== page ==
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Saint-Saëns, Camille (1835-1921)

Camille Saint-Saëns

born: 9 October 1835
died: 16 December 1921
country: France

Born in 1835, just eight years after the death of Beethoven, and dying after the First World War in 1921 Saint-Saëns saw many changes during his long life, some of which he embraced more readily than others. Up until the 1880s he was considered very modern, at times offensively so, but his adherence to classical principles and clear conception of the parameters within which all art should function meant that during his later years he was increasingly considered old fashioned. The fervour with which he argued his cause in this regard went a considerable distance towards sealing the fate of his reputation.

Saint-Saëns was a child prodigy and gave his first concert as a pianist in 1846 at the Salle Pleyel. On this occasion he performed concertos by Mozart and Beethoven, a Bach Prelude and Fugue and works by Handel and Kalkbrenner. Not only did he perform without reference to scores but for an encore he invited the audience to choose any one of the thirty-two Beethoven piano sonatas which he had also committed to memory! It is easy to see how such a precocious talent came to be compared from an early age with that of Mozart whose music he adored, along with Bach, Haydn, Schubert and Mendelssohn. This list is revealingly conservative and Reynaldo Hahn and Alfred Bruneau were not alone in describing him as ‘musical art’s last great classicist’. Saint-Saëns himself later recollected how ‘everything in my youth seemed calculated to keep me far removed from romanticism’. However, despite his continued promotion of German composers such as these throughout the nineteenth century he was fiercely patriotic and spent a great deal of time and effort in the cause of French art. To this end he became a founding member of the Société Nationale in February 1871 which, under its motto ars gallica, set about the promotion of French music and the establishment of a national style in those difficult years that followed the Franco-Prussian war. Indeed Saint-Saëns the conservative was paradoxically also a great innovator. He was one of the first significant composers to write solo music for the harmonium, and was amongst the first French composers of the nineteenth century to write chamber music. Credited with almost single-handedly developing the solo concerto in France, he was also one of the first to incorporate genuine Arabic melodies into his scores (such as those in Samson et Dalila, or the Suite algérienne, Op 60). In 1908 he became the first notable composer to write a film score with L’assassinet du duc de Guise, Op 128, and whilst his appreciation of early music can be considered unusual in France, his remarks pertaining to performance practice were undeniably way ahead of their time.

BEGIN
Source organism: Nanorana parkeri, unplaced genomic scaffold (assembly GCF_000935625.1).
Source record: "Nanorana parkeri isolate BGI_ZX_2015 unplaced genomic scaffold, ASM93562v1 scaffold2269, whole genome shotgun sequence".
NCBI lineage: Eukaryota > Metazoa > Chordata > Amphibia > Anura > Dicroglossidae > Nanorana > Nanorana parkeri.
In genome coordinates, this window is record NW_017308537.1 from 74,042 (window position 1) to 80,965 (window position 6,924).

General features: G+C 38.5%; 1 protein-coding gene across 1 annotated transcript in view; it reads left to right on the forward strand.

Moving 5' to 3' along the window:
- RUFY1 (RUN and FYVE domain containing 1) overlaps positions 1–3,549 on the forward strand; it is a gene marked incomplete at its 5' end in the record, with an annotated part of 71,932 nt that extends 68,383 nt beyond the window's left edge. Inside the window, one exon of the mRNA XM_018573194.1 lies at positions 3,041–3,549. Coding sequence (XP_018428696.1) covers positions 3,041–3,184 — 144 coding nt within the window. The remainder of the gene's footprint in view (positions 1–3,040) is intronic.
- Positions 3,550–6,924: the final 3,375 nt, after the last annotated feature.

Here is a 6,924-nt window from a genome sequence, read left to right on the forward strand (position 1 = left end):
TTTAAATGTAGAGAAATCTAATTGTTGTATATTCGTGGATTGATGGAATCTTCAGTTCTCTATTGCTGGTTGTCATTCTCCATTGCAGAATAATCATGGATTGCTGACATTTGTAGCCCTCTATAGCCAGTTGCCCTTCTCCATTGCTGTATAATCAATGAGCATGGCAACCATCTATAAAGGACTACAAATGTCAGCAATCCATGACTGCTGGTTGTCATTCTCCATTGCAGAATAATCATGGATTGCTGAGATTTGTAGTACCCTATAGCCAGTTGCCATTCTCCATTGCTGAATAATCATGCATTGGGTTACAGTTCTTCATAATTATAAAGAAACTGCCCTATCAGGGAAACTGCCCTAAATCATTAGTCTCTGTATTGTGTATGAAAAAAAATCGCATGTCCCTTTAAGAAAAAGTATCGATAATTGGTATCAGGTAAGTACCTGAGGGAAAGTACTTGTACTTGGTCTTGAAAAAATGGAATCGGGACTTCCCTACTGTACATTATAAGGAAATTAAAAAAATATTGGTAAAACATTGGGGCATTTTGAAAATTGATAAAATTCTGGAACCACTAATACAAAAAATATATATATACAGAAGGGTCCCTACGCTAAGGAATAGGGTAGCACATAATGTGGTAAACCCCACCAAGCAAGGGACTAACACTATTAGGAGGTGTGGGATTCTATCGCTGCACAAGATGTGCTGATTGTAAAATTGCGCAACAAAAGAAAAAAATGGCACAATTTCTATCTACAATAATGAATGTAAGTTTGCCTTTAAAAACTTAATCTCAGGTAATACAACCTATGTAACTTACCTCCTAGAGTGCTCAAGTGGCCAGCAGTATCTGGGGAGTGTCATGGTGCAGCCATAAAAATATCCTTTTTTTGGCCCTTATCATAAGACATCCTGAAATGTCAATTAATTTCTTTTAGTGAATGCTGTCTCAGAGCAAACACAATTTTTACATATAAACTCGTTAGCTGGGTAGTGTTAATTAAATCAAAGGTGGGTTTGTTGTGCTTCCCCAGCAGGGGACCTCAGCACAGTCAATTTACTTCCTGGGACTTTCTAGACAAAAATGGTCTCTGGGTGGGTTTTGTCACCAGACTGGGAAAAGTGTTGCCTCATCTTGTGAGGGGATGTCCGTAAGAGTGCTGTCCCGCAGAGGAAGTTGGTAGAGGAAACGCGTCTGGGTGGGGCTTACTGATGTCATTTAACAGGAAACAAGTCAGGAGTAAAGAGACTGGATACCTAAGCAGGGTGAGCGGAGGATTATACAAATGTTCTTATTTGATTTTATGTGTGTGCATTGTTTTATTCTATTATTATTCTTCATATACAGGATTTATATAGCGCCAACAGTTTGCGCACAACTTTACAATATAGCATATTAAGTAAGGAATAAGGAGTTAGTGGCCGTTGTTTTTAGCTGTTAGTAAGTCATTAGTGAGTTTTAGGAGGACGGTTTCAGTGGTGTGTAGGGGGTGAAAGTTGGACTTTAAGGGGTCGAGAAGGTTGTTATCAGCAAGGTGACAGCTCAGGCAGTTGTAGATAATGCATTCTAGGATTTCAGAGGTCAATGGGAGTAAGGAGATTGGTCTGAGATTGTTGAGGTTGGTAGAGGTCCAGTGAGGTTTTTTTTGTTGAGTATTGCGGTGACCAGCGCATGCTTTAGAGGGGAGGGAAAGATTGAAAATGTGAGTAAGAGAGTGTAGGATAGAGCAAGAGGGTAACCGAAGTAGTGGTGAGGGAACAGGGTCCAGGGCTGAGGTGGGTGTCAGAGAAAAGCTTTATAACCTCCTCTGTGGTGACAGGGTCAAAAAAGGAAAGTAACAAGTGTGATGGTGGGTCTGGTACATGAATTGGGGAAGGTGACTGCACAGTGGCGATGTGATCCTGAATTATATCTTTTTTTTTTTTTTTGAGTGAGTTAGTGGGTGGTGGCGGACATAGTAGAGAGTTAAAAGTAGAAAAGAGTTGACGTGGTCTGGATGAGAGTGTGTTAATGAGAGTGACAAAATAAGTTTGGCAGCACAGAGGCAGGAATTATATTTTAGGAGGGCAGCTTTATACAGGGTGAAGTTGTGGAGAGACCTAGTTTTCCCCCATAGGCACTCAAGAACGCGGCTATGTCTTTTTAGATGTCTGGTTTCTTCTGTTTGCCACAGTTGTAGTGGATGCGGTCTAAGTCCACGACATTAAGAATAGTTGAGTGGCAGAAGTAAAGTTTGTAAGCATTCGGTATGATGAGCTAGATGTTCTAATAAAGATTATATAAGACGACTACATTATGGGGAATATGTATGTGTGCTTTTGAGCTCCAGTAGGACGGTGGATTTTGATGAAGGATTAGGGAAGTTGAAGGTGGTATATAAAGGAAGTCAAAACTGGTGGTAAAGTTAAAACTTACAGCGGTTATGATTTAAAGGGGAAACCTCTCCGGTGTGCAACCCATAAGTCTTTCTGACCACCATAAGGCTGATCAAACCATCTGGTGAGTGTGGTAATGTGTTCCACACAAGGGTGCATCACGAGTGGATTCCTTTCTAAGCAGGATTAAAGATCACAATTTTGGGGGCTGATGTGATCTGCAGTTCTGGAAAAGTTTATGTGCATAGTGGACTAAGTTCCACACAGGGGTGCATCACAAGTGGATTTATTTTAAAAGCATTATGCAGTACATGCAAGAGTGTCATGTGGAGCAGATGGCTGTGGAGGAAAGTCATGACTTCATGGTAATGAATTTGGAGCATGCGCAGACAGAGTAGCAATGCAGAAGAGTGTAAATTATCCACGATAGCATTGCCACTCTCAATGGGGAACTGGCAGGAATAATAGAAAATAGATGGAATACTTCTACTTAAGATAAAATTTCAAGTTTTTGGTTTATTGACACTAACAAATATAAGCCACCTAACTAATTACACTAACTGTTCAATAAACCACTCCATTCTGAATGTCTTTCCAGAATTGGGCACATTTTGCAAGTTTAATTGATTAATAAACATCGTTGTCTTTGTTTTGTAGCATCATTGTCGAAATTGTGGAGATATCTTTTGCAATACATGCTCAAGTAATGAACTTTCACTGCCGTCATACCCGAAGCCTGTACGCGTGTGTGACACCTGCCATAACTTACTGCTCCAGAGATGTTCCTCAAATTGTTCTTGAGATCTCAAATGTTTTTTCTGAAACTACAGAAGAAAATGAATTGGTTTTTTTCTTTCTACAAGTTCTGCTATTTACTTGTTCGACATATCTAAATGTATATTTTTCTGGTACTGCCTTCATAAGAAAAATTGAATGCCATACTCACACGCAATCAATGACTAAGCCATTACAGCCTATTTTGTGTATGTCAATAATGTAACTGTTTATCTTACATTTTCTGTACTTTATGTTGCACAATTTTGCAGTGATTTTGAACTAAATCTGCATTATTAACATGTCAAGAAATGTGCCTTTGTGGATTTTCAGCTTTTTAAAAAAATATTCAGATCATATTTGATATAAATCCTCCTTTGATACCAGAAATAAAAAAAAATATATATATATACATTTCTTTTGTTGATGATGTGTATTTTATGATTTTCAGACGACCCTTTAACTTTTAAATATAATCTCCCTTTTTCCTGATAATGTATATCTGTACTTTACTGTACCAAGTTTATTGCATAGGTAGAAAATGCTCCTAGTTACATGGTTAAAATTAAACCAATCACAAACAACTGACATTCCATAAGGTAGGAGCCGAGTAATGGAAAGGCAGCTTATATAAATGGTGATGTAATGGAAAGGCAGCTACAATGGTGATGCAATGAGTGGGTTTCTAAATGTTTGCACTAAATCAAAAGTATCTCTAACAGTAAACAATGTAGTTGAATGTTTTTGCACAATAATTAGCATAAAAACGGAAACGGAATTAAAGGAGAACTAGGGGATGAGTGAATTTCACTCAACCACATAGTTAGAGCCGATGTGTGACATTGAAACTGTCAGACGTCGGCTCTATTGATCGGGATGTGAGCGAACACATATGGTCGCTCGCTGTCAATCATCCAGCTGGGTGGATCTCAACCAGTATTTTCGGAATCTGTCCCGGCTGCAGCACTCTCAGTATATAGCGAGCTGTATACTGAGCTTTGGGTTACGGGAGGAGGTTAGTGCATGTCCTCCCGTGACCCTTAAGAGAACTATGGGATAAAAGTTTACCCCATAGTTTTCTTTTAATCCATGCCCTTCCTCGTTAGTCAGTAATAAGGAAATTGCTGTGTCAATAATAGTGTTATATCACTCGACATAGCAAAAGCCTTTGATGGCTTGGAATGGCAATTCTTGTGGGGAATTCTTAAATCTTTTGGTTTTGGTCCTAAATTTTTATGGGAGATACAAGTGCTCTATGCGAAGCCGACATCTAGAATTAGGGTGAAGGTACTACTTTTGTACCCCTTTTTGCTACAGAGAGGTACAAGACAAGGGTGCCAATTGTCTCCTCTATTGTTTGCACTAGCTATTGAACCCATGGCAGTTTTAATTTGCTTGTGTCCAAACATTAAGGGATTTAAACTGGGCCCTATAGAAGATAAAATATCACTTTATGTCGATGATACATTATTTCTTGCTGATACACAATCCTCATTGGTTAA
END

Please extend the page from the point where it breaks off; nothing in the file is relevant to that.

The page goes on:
Saint-Saëns was also a remarkable, largely self-taught polymath and the list of his interests and achievements is as wide ranging as his career. It varies from astronomy, geology, archaeology, history, sculpture, painting and mathematics to anthropology, zoology, animal welfare and travel.

Even if occasionally he had to wait longer than he would have liked, his efforts in all spheres did not go unrewarded. He was made a member of the German Association of Musicians, a Grand Officer of the Légion d’honneur and a member of the Académie des Beaux-Arts. He was also awarded the German Order of Merit, an honorary doctorate from Cambridge University, was made a Commander of the Victorian Order, and even had a museum devoted to him in Dieppe.

Given such undeniable success it seems all the more remarkable that Saint-Saëns became so marginalized both by his peers and by history. Certainly his aesthetics were often not those of his age but this alone is not sufficient to explain the wilful neglect he has received. The reasons for this may well have more to do with personality than with music. It is true that he experienced at times a ‘sea of injustice’ in his struggles to stage his dramatic works and the scandalous duplicity surrounding the cantata competition of 1867 in particular. The mistrust of institutions this engendered might have been a very healthy one though had he not remained so desperate for their approval. He suffered almost constant ill health and the deaths of close friends, his children and his mother left him in a depression causing insomnia, an inability to work and, at times, contemplating suicide. Today he would doubtless have been medicated. As it was he didn’t always behave in his own best interests, and his career and reputation would doubtless have been better served had he left many opinions unvoiced. Had he not criticized the formation of orchestral unions, for instance, the players may not have refused to play his music! Unfortunately history has chosen those occasions on which he was rude, opinionated or abrupt by which to remember him, overlooking those not infrequent instances of great benevolence. There are numerous examples of his not only encouraging the performance of younger composers’ works but also of his using influence to secure appointments or introductions for them. Henri Malherbe claimed to know personally at least two organists whose rent was paid by Saint-Saëns after they lost their jobs following the 1903 moto proprio of Pius X. This is clearly not the man that Martin Cooper described as ‘full of years and malice’.

from notes by Andrew-John Smith ©


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